The Germy Facts about Thanksgiving Air Travel

Cold and flu season is ramping up just in time for the busiest travel season of the year. Airlines are expecting to see a record-breaking 30.6 million passengers over the Thanksgiving holiday. airplane travel

Despite the high concentration of people flying, the majority of Thanksgiving travelers will be able to visit their destination and return home healthy. Just how likely are you to get sick on an airplane? And, where do all of those germs live? Let’s bust some common myths about holiday air travel and find out the real germy facts about getting sick on a plane.

MYTH: You are more likely to get sick on an airplane than in everyday life.
The House Subcommittee on Aviation found that the risk of contracting an airborne infection on a plane is very low. However, if you’re sitting behind, in front of, or across from another passenger who’s sick then your chances of catching their cough, cold, or flu increases by 80%. Window seats were found to be the safest for avoiding germs, while aisle seats were the most risky.

MYTH: Your immune system functions the same on the ground and in the air.
When your ride is cruising at 30,000 feet, your immune system is crying out for help. What makes this happen? Low humidity.

Humidity levels are usually 10 percent or below at that elevation. Because of the extremely dry air, the mucus membranes in your nose, mouth, and throat dry out. Under normal circumstances, that mucus catches germs before they invade your body. But, when your passages are dry, germs get a free pass right into your body.

MYTH: Airplanes are a hotbed for germs.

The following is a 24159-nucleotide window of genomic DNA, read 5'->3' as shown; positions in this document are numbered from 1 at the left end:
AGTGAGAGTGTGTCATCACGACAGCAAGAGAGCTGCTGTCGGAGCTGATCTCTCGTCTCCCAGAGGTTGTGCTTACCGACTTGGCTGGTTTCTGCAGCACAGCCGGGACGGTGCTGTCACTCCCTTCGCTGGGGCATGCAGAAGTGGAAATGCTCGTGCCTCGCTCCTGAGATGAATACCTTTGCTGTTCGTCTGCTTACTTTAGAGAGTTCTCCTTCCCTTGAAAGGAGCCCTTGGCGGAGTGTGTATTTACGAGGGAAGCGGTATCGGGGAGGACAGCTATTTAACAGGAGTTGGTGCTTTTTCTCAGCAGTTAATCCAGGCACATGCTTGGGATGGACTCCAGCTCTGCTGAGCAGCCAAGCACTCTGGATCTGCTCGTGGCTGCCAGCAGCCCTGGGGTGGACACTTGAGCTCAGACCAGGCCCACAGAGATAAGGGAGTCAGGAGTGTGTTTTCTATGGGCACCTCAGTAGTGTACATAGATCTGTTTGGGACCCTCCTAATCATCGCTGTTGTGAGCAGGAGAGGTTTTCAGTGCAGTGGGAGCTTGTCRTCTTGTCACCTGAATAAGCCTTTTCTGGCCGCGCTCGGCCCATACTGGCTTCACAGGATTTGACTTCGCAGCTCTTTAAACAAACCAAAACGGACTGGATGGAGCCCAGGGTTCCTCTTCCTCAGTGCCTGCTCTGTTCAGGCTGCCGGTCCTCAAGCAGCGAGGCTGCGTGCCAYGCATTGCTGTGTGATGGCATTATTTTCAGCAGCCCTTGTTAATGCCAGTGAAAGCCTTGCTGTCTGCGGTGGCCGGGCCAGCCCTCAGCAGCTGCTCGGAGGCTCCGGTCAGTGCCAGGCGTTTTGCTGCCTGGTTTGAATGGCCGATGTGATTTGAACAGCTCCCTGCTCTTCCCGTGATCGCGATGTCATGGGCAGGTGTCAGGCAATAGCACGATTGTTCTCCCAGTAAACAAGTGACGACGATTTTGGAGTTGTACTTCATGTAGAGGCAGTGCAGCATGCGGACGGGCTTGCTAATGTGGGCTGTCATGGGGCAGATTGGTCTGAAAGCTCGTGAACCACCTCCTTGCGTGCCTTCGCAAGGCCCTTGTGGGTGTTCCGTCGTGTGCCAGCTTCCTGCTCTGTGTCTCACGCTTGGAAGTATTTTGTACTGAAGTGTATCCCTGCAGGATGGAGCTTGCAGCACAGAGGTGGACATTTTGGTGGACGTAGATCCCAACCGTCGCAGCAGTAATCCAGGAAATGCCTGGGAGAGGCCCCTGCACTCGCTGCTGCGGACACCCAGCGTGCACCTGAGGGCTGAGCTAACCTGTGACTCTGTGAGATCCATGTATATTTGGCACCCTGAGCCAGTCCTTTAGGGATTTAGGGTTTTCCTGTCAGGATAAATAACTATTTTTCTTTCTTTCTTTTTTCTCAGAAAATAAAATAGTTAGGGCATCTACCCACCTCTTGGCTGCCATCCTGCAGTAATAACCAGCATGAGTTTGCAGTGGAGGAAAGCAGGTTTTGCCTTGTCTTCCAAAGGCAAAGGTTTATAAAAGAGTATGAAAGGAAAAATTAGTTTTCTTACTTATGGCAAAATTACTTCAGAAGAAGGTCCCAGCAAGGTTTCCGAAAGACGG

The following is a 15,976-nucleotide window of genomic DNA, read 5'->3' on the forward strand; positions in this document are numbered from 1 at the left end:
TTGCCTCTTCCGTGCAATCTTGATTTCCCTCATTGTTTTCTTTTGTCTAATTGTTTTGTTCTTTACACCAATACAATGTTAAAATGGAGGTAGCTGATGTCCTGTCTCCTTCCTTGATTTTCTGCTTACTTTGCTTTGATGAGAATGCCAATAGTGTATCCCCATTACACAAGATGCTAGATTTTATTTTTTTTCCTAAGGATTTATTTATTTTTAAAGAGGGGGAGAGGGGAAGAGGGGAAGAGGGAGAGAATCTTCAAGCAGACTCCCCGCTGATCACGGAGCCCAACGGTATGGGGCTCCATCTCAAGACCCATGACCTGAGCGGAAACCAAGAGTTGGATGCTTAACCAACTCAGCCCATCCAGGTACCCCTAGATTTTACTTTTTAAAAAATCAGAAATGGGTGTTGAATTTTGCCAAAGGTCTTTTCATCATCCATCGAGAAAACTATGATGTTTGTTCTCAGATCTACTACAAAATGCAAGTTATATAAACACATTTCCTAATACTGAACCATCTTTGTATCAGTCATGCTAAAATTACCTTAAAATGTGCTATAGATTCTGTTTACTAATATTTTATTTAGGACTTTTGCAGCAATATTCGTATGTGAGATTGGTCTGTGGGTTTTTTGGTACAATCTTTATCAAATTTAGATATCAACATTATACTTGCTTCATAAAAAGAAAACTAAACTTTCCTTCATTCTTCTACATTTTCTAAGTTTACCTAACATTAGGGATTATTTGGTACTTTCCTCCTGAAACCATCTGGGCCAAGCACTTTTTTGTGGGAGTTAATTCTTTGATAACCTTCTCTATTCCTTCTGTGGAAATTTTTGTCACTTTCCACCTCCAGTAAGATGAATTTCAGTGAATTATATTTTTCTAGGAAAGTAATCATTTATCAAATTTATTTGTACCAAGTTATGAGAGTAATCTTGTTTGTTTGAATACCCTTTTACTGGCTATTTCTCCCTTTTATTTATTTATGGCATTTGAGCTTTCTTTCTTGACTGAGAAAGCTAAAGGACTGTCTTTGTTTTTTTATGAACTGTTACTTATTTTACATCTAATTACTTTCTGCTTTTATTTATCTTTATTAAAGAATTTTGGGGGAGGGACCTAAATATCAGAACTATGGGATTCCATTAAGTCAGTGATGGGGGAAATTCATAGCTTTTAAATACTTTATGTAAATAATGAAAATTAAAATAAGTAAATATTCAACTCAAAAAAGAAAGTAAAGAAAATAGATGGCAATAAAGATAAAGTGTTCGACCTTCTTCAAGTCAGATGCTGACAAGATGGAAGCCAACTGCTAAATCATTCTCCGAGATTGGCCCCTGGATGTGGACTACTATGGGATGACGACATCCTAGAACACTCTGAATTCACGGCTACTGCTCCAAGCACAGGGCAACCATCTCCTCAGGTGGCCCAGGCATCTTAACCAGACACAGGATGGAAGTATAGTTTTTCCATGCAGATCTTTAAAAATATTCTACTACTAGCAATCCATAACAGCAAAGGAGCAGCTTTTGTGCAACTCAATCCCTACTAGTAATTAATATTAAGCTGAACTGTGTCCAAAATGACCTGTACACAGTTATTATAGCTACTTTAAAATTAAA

Yes, airplanes carry around a lot of germs, but one independent study found that the number of germs and microorganisms found on planes is actually lower than what you’d find in office buildings, on a city street and on public transportation like buses and trains.

Where are an airplane’s germiest places? The bathroom, the pull-down tray table, and aisle seats. Since the flu and common respiratory illnesses are rarely airborne, you’re most likely to pick up a sickness from these places. 

Tips for Not Getting Sick on a Flight:

  • Try to stay at least 3 feet from people who are coughing/sneezing. If there are spare seats on your flight you can ask a cabin crew member if you can be moved further from a sick passenger.
  • Wash your hands with soap and water frequently, especially before eating.
  • Use hand-sanitizer.
  • Try to avoid touching your face, as germs can be transferred from your hands and enter your body through your eyes, nose, and mouth.
  • Do not travel if you are sick.

Now that you know the facts from the myths, how will you protect yourself during this season’s holiday travels? The best protection really comes from the simplest tips: get a flu shot, wash your hands, and use an alcohol-based hand sanitizer.

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By WHBlogger 
11/24/2014 
Updated: 11/20/18

Instructions and Disclaimer: The content on this website is designed for informational purposes only. It is not intended to be a substitute for informed medical advice or care. You should not use this information to diagnose or treat any health problems or illnesses. Always consult your healthcare provider with any questions or concerns you might have regarding your health. 

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